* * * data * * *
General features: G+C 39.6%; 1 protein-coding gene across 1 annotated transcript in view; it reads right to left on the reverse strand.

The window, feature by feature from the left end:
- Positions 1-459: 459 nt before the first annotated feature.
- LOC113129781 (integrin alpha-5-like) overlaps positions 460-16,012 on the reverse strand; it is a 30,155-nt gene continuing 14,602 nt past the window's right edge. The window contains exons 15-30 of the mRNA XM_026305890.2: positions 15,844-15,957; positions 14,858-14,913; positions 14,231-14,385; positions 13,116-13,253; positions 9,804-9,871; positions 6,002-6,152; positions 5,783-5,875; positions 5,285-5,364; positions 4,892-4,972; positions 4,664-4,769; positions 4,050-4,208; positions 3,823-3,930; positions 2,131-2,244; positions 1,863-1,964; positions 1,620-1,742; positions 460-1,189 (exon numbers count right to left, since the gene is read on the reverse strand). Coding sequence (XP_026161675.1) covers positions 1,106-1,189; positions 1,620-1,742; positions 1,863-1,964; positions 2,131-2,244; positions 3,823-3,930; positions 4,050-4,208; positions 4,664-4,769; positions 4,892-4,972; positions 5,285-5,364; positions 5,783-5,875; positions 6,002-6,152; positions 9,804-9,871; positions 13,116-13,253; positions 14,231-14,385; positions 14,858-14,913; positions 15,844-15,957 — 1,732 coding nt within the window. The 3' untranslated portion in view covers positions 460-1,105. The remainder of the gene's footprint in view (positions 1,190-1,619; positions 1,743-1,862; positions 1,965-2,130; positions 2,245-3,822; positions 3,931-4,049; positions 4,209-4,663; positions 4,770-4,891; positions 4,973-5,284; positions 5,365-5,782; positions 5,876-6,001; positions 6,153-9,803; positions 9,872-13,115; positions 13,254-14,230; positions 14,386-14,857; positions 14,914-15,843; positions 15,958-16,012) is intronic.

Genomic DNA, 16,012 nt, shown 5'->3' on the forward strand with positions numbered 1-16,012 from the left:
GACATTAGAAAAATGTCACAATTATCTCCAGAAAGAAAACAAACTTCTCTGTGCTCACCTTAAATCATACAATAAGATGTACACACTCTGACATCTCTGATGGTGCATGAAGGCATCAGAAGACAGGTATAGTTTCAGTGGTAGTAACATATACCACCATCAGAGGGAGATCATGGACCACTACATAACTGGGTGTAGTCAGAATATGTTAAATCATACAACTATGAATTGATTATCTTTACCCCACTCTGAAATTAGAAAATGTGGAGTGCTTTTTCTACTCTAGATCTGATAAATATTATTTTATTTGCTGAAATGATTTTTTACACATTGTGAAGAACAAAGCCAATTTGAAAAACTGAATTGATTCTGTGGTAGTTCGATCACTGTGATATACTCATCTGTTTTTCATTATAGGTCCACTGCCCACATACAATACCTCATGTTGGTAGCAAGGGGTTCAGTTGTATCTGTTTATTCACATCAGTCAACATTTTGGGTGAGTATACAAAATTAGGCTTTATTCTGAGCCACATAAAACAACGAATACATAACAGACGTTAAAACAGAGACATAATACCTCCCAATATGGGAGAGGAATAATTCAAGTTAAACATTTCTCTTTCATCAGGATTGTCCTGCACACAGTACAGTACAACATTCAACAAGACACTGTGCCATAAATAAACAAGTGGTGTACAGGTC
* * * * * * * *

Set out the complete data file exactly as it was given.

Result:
General features: G+C 39.6%; 1 protein-coding gene across 1 annotated transcript in view; it reads right to left on the reverse strand.

The window, feature by feature from the left end:
- Positions 1-459: 459 nt before the first annotated feature.
- LOC113129781 (integrin alpha-5-like) overlaps positions 460-16,012 on the reverse strand; it is a 30,155-nt gene continuing 14,602 nt past the window's right edge. The window contains exons 15-30 of the mRNA XM_026305890.2: positions 15,844-15,957; positions 14,858-14,913; positions 14,231-14,385; positions 13,116-13,253; positions 9,804-9,871; positions 6,002-6,152; positions 5,783-5,875; positions 5,285-5,364; positions 4,892-4,972; positions 4,664-4,769; positions 4,050-4,208; positions 3,823-3,930; positions 2,131-2,244; positions 1,863-1,964; positions 1,620-1,742; positions 460-1,189 (exon numbers count right to left, since the gene is read on the reverse strand). Coding sequence (XP_026161675.1) covers positions 1,106-1,189; positions 1,620-1,742; positions 1,863-1,964; positions 2,131-2,244; positions 3,823-3,930; positions 4,050-4,208; positions 4,664-4,769; positions 4,892-4,972; positions 5,285-5,364; positions 5,783-5,875; positions 6,002-6,152; positions 9,804-9,871; positions 13,116-13,253; positions 14,231-14,385; positions 14,858-14,913; positions 15,844-15,957 — 1,732 coding nt within the window. The 3' untranslated portion in view covers positions 460-1,105. The remainder of the gene's footprint in view (positions 1,190-1,619; positions 1,743-1,862; positions 1,965-2,130; positions 2,245-3,822; positions 3,931-4,049; positions 4,209-4,663; positions 4,770-4,891; positions 4,973-5,284; positions 5,365-5,782; positions 5,876-6,001; positions 6,153-9,803; positions 9,872-13,115; positions 13,254-14,230; positions 14,386-14,857; positions 14,914-15,843; positions 15,958-16,012) is intronic.

Genomic DNA, 16,012 nt, shown 5'->3' on the forward strand with positions numbered 1-16,012 from the left:
GACATTAGAAAAATGTCACAATTATCTCCAGAAAGAAAACAAACTTCTCTGTGCTCACCTTAAATCATACAATAAGATGTACACACTCTGACATCTCTGATGGTGCATGAAGGCATCAGAAGACAGGTATAGTTTCAGTGGTAGTAACATATACCACCATCAGAGGGAGATCATGGACCACTACATAACTGGGTGTAGTCAGAATATGTTAAATCATACAACTATGAATTGATTATCTTTACCCCACTCTGAAATTAGAAAATGTGGAGTGCTTTTTCTACTCTAGATCTGATAAATATTATTTTATTTGCTGAAATGATTTTTTACACATTGTGAAGAACAAAGCCAATTTGAAAAACTGAATTGATTCTGTGGTAGTTCGATCACTGTGATATACTCATCTGTTTTTCATTATAGGTCCACTGCCCACATACAATACCTCATGTTGGTAGCAAGGGGTTCAGTTGTATCTGTTTATTCACATCAGTCAACATTTTGGGTGAGTATACAAAATTAGGCTTTATTCTGAGCCACATAAAACAACGAATACATAACAGACGTTAAAACAGAGACATAATACCTCCCAATATGGGAGAGGAATAATTCAAGTTAAACATTTCTCTTTCATCAGGATTGTCCTGCACACAGTACAGTACAACATTCAACAAGACACTGTGCCATAAATAAACAAGTGGTGTACAGGTC